This website is a product of a collaboration between the African Centre for Cities at the University of Cape Town and the Urban Futures Studio at Utrecht University, exploring the use of sustainable infrastructure examples from Africa as an entry point for imagining more sustainable, equitable cities.
By 2050, the world's urban population is expected to have doubled compared to 2010. In particular, Africa’s urban population is expected to triple during this period. This demographic shift will translate into extensive urbanization in a part of the world where more than half of urban dwellers currently live in self-built neighbourhoods with poor access to services. While many governments focus on infrastructure for economic growth, the majority of Africa’s urban citizens are living in undignified conditions that stifle their potential. Unprecedented investment in new buildings and infrastructure is required at a time when global resources are under pressure and emissions need to reduce rapidly. For African cities to deliver dignity and quality of life for all citizens, they will need to adopt different technologies, materials and approaches to those we are familiar with.
Imaginaries of African cities that leap ahead of fossil-fuel-based cities may seem far-fetched at first, but there are already signs of this starting to happen in various infrastructure initiatives around the continent. This website forms part of ongoing efforts to share what is happening in Africa, to inspire others to develop and experiment with more sustainable approaches. It is hoped that these case studies will be used by governments, businesses, non-profit organisations and communities across the continent and elsewhere to inspire new experiments, collaborations and adaptation to other contexts, and to stimulate more hopeful imaginaries of Africa’s urban future.
What is an ‘infrastructure initiative’?
In many of the continent’s cities, it is not formal, centrally-organised infrastructure networks that provide access to basic services, but rather a combination of formal and informal systems that overlap and interact to facilitate survival. A broader conception of “infrastructure” is needed. For this reason, this website focuses on “infrastructure initiatives”, which include the formal and informal, public sector and private sector, services and products, experiments and institutions. As a guideline: if it delivers a basic need to multiple households, it can be considered an infrastructure initiative.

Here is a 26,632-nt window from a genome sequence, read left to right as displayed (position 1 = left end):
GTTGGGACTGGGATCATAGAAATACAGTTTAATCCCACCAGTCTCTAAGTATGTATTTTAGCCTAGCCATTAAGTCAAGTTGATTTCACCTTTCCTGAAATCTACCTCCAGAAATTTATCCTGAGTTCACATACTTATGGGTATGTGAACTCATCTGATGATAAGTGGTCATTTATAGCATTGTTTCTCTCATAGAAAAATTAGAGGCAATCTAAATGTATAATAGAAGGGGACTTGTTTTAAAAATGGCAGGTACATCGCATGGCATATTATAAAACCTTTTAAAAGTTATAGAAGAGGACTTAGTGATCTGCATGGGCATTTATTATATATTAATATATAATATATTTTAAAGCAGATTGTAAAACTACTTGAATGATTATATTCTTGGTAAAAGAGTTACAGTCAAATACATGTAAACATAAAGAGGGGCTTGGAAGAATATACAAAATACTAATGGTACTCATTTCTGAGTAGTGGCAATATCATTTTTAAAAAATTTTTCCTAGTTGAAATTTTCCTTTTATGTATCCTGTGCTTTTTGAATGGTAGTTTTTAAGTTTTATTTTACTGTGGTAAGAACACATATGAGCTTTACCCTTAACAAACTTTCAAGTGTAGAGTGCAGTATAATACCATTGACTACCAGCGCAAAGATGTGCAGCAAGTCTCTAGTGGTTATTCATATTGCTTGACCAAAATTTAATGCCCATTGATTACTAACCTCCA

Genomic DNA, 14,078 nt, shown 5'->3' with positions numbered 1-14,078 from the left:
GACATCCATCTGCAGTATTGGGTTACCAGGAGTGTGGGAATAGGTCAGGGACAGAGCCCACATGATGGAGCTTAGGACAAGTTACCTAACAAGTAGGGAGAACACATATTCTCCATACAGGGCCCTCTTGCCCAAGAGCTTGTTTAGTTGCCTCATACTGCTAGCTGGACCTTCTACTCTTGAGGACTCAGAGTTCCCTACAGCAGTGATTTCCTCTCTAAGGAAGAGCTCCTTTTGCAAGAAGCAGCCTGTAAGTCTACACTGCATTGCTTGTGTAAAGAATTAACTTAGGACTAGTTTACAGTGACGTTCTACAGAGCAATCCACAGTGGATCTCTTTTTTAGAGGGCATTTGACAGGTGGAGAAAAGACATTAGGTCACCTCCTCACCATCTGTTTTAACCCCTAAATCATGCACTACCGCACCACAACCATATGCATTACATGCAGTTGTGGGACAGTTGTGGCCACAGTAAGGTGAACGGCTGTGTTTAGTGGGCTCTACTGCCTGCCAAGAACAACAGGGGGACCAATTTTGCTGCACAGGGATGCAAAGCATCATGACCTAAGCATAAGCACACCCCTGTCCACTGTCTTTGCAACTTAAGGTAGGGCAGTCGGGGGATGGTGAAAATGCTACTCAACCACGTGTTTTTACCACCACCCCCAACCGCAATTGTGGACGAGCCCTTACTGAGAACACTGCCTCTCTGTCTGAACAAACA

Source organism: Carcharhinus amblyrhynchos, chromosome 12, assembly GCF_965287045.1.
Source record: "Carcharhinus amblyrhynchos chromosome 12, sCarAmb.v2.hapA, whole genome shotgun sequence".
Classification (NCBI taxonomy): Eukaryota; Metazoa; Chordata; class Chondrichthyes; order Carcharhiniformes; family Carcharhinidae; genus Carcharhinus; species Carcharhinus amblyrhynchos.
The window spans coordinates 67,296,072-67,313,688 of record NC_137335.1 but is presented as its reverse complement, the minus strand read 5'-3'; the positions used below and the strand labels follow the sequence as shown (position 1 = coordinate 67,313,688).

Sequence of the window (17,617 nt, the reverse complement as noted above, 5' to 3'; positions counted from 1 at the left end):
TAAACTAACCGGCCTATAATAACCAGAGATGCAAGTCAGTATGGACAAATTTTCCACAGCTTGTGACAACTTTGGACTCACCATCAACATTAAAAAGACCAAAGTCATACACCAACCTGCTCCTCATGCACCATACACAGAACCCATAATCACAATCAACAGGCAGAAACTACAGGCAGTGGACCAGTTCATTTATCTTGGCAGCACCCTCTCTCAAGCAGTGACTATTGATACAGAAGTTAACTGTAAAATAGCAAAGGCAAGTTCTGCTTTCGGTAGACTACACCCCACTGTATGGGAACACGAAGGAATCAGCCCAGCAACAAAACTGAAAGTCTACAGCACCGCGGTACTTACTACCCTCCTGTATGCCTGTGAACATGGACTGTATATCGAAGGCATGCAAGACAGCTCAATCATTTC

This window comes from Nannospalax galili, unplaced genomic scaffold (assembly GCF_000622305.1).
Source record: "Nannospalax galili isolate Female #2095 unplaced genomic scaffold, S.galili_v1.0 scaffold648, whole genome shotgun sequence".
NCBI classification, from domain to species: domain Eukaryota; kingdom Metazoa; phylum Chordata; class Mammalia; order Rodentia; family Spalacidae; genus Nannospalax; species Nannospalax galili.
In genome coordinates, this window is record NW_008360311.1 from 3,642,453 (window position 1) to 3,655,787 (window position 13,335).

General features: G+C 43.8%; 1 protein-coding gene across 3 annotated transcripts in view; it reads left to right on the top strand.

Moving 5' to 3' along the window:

How are case studies selected?
While there are many high-level definitions and complex rating systems that can be used to identify sustainable infrastructure, a simpler and more practical approach is needed to encompass informal and emerging approaches. With this in mind, we use the following three questions to guide which case studies are shared on the website. Some inspiring case studies might not cover all three elements equally. In these cases, they should cover at least two of the themes above and not act against the missing one.
The focus is on infrastructure initiatives that provide basic services, rather than those that are primarily aimed at economic growth (e.g. container ports) or are inaccessible to the poor (e.g. airports).
With Africa’s significant unemployment challenges, infrastructure initiatives need to provide jobs and opportunities for local skills development throughout their lifecycle. The inclusion of women and youth is particularly important.
Facing multiple climate and biodiversity crises, Africa cannot afford to adopt a “clean up later” approach to development. Infrastructure initiatives need to be less ecologically damaging than 20th Century norms, and should ideally push beyond damage minimisation to restore and expand healthy ecosystems.
The African Centre for Cities is an interdisciplinary hub at the University of Cape Town (South Africa) with a mandate to conduct meaningful research on how to understand, recast and address pressing urban crises. Since most urban challenges are inherently interdisciplinary and spatially layered, we nurture the co-production of knowledge between academia and other social sectors. Our research is designed with multiple publics in mind and a concern with continuously enriching curriculum and postgraduate development.
The Urban Futures Studio is a transdisciplinary institute at Utrecht University (The Netherlands), devoted to studying positive, sustainable, and meaningfully democratic futures and ways to get there. We investigate what we call ‘Techniques of Futuring’, conducting empirical research on existing practices and helping to initiate experiments. We believe that new thinking starts in ‘crossovers’ between distinct disciplines and coalitions of new and old agents of change.